• Grace McKinney

Ch-ch-ch-changes: Some News and Some Books About Moving

We've been packing lots of boxes in the Cosmic team's apartments lately. Gaby and her husband recently moved to a new place in the Boston area and are still settling in (as is their dog, to whom stairs present a challenge), but I'll be going a little further pretty soon. I'm headed to St. Louis, MO, to continue my Montessori training, and from there I'll stay on to join a school there. There's a whole lot of bitter and a big bunch of sweet in this big move, and it's something I'm still not really sure what to think of.

I stayed in the same home till I was thirteen, and the distress I felt the night before we moved to a new house is still pretty deeply embedded in my memory. I remember lying on my bare mattress in my empty room the night before we left, weeping myself to sleep. The next day, we moved to a house that I could have walked to in about seven minutes.

Even though the "move" itself wasn't far, my sense of place and stability had to undergo what felt like a seismic shift. All my memories and secret hiding places and favorite trees were in one place—how would I find new ones? My move as a child didn't require me to make new friends or change schools or learn a new language, but that's not the case for so many people. As we know from the movie Inside Out, moving to a new home can even seem like everything's ruined—even pizza.

As I prepared for my own big change, I started looking for books for children that incorporated a character experiencing a move to a new place. What I found? That the children in these books had the very same questions and fears that I have now. What makes a home, and how do I find it?

A New Home by Tania de Regil

(Ages 3-6) This picture book is told simultaneously from the perspective of a little boy moving from New York to Mexico City and a little girl moving in the opposite direction. They ask the same questions ("What if there is nowhere to play in my new city?") and go through the same emotions, showing that the place they're leaving and the place they're arriving are already home to somebody—it's just waiting for them to find it.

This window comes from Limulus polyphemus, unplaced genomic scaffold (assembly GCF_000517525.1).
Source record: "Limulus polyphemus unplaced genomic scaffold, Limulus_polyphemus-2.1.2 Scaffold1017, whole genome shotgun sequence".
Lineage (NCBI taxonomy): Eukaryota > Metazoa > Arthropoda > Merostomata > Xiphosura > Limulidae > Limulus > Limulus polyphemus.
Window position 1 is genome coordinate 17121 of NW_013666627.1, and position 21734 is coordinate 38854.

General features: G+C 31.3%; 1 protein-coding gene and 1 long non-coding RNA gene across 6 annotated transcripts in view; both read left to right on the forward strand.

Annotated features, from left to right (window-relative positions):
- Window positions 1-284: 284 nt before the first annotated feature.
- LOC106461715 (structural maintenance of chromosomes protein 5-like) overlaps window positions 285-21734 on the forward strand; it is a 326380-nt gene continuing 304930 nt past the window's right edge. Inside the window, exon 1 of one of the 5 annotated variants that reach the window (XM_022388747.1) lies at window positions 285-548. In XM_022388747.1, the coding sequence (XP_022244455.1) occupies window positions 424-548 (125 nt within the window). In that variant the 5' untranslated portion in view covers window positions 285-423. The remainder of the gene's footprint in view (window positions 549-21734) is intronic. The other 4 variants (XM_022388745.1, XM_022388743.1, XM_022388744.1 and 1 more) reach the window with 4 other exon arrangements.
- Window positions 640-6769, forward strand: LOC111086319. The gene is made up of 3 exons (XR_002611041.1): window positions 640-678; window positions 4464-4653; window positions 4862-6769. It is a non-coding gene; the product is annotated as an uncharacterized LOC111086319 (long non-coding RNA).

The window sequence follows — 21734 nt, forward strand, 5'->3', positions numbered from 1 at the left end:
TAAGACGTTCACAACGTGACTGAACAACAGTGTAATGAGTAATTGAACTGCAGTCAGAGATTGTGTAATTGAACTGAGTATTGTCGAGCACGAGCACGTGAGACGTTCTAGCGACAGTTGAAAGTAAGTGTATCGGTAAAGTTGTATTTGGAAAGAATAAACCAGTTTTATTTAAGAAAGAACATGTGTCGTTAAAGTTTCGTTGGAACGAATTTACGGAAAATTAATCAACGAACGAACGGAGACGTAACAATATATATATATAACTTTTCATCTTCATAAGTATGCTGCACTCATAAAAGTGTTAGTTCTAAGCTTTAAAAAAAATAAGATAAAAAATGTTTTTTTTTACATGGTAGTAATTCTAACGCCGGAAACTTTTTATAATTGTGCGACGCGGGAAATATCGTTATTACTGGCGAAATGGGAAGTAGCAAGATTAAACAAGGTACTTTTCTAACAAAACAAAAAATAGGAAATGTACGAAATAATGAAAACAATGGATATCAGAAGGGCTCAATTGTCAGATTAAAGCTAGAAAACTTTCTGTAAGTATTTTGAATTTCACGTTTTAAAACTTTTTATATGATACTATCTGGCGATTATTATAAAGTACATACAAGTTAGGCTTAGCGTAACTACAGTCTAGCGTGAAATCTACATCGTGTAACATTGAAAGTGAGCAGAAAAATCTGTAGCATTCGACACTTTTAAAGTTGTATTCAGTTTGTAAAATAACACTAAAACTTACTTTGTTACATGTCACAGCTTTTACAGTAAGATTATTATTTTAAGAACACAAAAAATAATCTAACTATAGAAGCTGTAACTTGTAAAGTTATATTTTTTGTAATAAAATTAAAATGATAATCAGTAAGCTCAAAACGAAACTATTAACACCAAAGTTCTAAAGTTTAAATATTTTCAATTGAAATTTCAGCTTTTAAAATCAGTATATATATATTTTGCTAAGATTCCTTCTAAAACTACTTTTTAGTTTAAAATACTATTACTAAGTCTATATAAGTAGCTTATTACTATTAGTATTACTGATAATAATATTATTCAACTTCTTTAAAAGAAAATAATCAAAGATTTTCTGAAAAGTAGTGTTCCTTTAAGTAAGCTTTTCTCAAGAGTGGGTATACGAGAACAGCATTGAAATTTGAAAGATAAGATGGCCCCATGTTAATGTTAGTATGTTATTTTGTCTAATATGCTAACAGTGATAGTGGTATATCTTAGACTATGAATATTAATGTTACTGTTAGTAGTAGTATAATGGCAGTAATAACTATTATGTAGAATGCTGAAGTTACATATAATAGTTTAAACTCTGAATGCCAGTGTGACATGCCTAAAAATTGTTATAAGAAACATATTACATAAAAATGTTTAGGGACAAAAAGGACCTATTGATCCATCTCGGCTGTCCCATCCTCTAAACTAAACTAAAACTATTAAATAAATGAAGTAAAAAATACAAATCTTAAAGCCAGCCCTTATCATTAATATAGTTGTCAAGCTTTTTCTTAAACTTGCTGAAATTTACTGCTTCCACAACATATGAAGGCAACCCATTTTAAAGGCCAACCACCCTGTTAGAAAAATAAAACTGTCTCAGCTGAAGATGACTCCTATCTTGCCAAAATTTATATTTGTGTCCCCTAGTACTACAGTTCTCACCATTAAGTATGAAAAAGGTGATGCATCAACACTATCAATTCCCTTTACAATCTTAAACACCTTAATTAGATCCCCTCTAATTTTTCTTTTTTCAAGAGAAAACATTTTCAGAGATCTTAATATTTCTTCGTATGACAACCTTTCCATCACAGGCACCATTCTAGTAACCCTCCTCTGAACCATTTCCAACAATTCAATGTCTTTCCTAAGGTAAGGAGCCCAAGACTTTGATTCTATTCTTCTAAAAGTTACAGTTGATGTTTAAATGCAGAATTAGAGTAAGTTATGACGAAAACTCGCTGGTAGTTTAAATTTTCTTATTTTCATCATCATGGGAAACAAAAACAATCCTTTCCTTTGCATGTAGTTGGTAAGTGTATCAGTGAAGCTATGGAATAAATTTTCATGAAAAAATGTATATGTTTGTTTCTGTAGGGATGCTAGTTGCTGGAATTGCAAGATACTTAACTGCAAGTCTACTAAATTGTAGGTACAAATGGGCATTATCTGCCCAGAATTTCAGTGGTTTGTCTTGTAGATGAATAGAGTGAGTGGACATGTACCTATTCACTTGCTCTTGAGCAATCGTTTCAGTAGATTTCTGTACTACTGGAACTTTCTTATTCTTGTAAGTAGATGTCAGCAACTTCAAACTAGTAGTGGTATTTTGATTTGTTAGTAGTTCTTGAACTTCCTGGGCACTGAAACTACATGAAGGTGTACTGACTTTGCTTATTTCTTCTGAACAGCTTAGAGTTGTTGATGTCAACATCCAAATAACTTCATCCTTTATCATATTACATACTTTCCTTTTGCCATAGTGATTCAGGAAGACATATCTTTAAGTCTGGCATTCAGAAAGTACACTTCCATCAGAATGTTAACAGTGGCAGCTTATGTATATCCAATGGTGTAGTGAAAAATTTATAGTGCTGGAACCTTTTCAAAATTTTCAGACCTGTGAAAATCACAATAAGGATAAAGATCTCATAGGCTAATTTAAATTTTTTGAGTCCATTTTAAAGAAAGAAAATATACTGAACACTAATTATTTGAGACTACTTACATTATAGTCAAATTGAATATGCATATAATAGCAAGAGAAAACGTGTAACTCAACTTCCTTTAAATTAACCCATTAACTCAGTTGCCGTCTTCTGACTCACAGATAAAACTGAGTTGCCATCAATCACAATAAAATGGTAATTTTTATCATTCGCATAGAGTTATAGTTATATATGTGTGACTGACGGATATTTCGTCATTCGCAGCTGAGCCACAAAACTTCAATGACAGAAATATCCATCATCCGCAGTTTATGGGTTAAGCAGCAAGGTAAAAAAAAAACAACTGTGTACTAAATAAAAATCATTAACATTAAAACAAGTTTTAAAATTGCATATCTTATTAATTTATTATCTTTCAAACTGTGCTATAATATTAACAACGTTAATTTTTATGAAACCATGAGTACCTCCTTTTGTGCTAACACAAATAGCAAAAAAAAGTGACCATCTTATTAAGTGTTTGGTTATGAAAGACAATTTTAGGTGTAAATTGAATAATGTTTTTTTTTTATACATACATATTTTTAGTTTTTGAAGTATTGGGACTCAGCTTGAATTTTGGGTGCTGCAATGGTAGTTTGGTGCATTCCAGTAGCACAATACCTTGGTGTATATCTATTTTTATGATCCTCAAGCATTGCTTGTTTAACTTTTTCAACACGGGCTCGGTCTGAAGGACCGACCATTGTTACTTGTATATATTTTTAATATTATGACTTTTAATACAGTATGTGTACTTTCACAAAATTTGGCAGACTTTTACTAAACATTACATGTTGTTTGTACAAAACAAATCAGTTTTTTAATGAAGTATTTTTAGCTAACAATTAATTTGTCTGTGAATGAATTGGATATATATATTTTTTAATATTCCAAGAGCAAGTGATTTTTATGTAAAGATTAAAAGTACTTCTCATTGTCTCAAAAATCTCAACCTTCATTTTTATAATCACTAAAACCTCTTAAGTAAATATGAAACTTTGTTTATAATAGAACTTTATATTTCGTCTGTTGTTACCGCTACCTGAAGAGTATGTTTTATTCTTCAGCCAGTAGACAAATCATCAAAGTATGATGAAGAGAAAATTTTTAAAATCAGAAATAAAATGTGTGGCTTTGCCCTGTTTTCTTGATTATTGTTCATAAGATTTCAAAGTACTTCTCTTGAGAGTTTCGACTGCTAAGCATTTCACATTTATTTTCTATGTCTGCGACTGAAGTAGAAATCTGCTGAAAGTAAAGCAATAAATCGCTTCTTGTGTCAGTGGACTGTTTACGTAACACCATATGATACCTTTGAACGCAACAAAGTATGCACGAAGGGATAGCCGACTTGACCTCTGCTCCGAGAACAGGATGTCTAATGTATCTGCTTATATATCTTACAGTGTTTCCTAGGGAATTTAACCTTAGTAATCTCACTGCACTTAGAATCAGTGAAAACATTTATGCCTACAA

Juana & Lucas: Big Problemas by Juana Medina

(Ages 6-9) A most welcome sequel to Medina's first Juana book, this one addresses a big change—ahem, problema—for Juana. Her mom is spending much more time on her hair, and much less time at home. When Juana meets Mama's new friend Luis, she has to get comfortable pretty quickly with some changes: they're getting married, and they're moving to Luis's house. Juana processes all the exciting and hard things about these changes in a frank but ultimately hopeful way, inviting the idea that change doesn't have to be a problema.

Bad Bye Good Bye by Deborah Underwood, illustrated by Jonathan Bean

(Ages 0-3, 3-6) The tone of this spare picture book shifts drastically from beginning to end—a very upset child with a stormy disposition sits gruffly in the back of his family's car as they head out on a road trip. Slowly but surely the tide turns, and the child finds a little hope, a little excitement, and a little home in his new surroundings. A beautiful book for younger readers for whom the concept of moving can be jarring and upsetting.

That Neighbor Kid by Daniel Miyares

(Ages 3-6, 6-9) From the other side of the moving coin, Miyares' wordless picture book shows a young girl's perspective on her just-arrived neighbor, beginning with peeks over and around, just to catch a glimpse. The boy's busy with something, and slowly but surely her peeking becomes playing, and the two create something wonderful: a new treehouse and a new friendship. Color sprays fill the black-and-white palette to parallel the excitement and hope the children feel in their new beginning.

Home is a Window By Stephanie Parsley Ledyard, illustrated by Chris Sasaki

(Ages 3-6) This endearing book begins with the familiar: “Home is a window, / a doorway, / a rug, / a basket for your shoes. / Home is / Hello, sweet pea, / and a hug, / a little bit of green, / a corner, and a chair.” But, as the rug and the basket and chair are packed into boxes, the definition of home changes with it—though initially grounded in place, home, through Ledyard's rhythmic text, becomes something a little more portable. Rich in illustrative detail and emotion, Home is a Window serves as a gentle companion along the way to a new idea about home.

A quick P.S.—Don't worry! A move has nothing on us. The blog, with a little reimagining, will stick around no matter where the team ends up. Thanks for reading with us, and we're excited for this new chapter.

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